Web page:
The increase in filings comes amid talk of an immigration overhaul, with some proposals introduced in Congress linking amnesty to the payment of taxes. Many illegal immigrants showing up at tax preparation offices around the country say they hope that filing a return will create a paper trail that could lead to citizenship one day.
In Raleigh, N.C., a tax preparer found 350 immigrants waiting outside his office at 7 a.m., including one dragging a suitcase that held $14,000 in cash for back taxes. In Baltimore, a community agency offering free tax help that was deserted the day after 69 people were rounded up in immigration raids elsewhere in the city was crowded again within 24 hours.
And a help center in Queens did record business among illegal immigrants like Dionicio Quinde Lima, who has worked in construction strictly off the books since he arrived from Ecuador three years ago, but was eager to join the fold of United States taxpayers last week.
“I feel it’s my responsibility to pay,” said Mr. Lima, 39, clutching a $202 money order for the Internal Revenue Service. “And if it helps me get papers, fine. The most important would be a permit to travel back and forth to see my family.”
Illegal immigrants do not have Social Security numbers, but the Internal Revenue Service allows them to file taxes by assigning applicants individual taxpayer identification numbers. The numbers were introduced in 1996 to encourage noncitizens with United States income, including foreign investors, to file returns. It is generally accepted that most of the 11 million numbers issued since then have gone to illegal immigrants.
The I.R.S., which does not ask about immigration status, is barred from divulging taxpayer information, with very limited exceptions, to other agencies, like the Department of Homeland Security.
In the 2005 tax year, the last for which such data is available, 1.9 million returns were filed with the primary taxpayer’s using an individual taxpayer number, known as an ITIN, up 30 percent from 2004.
Applications for the numbers spiked last year, with 1.5 million new ITINs issued through the beginning of November, more than any full year since the program started.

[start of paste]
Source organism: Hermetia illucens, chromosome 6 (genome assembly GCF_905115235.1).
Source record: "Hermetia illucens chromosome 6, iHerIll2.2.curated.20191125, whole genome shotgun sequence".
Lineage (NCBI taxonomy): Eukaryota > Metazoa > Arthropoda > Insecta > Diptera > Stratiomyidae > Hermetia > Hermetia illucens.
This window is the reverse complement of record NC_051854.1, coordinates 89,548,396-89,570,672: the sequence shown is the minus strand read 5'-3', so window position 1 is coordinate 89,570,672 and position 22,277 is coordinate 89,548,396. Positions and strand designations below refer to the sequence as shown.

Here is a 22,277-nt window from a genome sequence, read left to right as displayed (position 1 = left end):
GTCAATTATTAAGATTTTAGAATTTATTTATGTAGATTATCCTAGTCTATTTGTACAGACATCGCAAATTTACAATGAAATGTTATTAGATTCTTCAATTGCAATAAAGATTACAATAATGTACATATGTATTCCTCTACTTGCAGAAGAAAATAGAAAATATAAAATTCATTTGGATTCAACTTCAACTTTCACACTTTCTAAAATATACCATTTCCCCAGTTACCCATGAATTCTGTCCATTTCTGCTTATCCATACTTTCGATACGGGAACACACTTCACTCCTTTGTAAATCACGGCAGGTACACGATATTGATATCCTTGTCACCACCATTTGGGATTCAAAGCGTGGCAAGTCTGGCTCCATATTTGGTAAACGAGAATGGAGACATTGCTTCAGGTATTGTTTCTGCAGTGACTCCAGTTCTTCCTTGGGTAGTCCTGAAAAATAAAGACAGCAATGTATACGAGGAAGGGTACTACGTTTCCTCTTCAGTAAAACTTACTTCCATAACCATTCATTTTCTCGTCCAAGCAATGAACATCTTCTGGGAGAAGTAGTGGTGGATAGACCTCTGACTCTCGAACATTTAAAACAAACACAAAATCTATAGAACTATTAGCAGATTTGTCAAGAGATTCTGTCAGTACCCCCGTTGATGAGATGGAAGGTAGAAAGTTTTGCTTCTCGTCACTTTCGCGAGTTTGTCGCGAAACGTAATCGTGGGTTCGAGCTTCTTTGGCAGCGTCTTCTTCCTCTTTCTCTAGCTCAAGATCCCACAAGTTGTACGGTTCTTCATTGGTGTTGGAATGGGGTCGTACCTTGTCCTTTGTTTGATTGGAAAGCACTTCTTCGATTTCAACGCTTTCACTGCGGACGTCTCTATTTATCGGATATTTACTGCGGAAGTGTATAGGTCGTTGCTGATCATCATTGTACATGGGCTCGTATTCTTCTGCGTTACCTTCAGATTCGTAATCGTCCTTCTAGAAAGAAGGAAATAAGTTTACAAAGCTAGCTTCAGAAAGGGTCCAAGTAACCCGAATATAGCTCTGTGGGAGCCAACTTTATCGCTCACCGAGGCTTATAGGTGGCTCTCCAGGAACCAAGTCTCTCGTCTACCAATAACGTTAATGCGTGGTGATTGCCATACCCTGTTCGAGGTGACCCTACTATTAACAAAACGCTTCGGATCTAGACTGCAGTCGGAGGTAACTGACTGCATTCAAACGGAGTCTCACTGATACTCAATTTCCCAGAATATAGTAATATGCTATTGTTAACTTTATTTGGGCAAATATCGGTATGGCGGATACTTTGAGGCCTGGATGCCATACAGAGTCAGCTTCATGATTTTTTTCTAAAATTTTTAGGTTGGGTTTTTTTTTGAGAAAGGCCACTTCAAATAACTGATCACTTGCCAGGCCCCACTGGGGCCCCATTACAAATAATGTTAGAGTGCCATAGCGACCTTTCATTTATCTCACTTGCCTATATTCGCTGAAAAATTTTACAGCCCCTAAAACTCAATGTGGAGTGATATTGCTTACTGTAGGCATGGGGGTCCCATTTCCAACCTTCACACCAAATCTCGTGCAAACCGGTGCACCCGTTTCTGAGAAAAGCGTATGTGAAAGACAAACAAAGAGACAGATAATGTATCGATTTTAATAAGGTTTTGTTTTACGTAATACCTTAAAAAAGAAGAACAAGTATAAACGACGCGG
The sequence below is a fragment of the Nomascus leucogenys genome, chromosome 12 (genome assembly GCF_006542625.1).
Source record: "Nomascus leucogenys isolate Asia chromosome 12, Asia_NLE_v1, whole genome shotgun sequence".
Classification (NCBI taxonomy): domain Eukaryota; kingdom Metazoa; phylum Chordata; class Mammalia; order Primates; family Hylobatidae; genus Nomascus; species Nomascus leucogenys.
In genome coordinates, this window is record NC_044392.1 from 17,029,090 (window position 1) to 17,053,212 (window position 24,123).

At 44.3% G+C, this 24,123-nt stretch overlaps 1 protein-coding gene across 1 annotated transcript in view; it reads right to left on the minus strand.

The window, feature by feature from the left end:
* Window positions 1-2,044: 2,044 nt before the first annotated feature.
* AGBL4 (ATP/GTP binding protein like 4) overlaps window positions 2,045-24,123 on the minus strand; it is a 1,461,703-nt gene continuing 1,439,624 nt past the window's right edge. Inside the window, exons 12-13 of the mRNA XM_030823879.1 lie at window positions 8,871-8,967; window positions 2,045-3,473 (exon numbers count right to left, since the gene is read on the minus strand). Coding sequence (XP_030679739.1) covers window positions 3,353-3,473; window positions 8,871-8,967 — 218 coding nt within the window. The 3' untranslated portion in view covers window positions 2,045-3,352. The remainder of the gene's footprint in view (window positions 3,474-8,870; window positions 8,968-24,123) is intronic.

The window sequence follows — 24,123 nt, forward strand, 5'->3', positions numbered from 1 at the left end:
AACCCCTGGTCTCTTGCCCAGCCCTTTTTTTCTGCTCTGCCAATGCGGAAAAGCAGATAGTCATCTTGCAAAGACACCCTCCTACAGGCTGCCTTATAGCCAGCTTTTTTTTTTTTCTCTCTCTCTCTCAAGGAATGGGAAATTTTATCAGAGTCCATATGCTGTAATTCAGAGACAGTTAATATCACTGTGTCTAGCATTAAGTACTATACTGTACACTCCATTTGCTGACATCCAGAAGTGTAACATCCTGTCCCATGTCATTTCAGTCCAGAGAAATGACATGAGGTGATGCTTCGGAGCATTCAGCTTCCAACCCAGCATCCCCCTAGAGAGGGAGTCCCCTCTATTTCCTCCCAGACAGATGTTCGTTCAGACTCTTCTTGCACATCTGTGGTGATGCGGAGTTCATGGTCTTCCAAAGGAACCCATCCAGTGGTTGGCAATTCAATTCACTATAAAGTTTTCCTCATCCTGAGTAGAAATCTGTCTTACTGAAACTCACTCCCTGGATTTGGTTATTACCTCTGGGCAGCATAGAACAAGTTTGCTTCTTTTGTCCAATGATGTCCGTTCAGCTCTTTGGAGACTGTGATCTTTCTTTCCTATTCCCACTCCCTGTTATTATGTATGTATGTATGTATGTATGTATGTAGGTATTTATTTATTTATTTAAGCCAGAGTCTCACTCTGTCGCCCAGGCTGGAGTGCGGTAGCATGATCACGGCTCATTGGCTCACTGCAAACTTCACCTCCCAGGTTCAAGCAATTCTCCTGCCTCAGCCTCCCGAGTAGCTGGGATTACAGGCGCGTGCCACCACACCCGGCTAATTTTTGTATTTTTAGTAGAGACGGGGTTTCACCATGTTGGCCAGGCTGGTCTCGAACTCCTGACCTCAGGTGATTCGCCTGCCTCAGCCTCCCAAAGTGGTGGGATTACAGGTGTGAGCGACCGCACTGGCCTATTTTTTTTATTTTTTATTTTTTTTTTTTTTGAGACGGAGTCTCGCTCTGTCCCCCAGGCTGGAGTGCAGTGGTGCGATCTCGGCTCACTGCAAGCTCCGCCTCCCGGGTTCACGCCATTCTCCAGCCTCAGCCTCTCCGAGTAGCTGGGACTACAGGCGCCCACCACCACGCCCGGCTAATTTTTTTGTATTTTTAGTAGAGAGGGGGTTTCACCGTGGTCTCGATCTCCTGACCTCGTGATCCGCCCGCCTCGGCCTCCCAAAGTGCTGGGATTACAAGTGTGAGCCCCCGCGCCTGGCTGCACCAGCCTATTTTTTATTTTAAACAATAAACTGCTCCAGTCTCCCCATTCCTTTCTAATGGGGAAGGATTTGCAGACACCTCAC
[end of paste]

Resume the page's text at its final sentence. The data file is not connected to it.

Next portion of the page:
Nancy Mathis, a spokeswoman for the I.R.S., said the agency did not know the reason for the increase, but added, “It is likely due to more effective outreach by community organizations and proposed legislation last year linking payment of taxes to eventual citizenship.”
In 2005 alone, more than $5 billion in tax liability — the total owed, including money withheld from paychecks during the year — was reported in the 2.9 million returns that listed at least one person with an ITIN, she said. And between 1996 and 2003, such filers reported nearly $50 billion of tax liability.
Organizations pushing for stricter immigration enforcement have criticized the use of the individual numbers by illegal immigrants, saying that allowing them to file returns, pay taxes and receive refund checks legitimizes their illegal presence. But the I.R.S. says it is just doing its job as a tax collector, and is not an immigration enforcement agency.
“Clearly, we maintain a separation between the two systems,” Mark W. Everson, the commissioner of the I.R.S., said recently. “We want your money whether you are here legally or not and whether you earned it legally or not.”
And because most immigration bills make the payment of back taxes a prerequisite for legal status, that message seems to be getting through more clearly than ever.
“Right now there’s quite a stampede going on in many areas, including mine,” said Blaire Borthayre, a consultant in Hispanic marketing based in Raleigh who described early-morning crowds gathering outside Family Tax Service, her husband’s tax preparation business. “It’s word of mouth.”
One client, she said, was a Mexican man who lugged in a suitcase holding $14,000, cash he had set aside to pay his taxes over six years of work as a landscaper. Like many, he had only recently learned that he could file a legitimate tax return, said Ms. Borthayre, who is the author of several books on tax preparation with ITINs.
Like Social Security numbers, individual taxpayer numbers have nine digits, but all begin with a “9.” The appeal of the numbers grew as they were accepted in some places as alternative identification to open a bank account, qualify for credit or even obtain a driver’s license — all uses that the I.R.S. opposed and has tried to curb, Ms. Mathis said.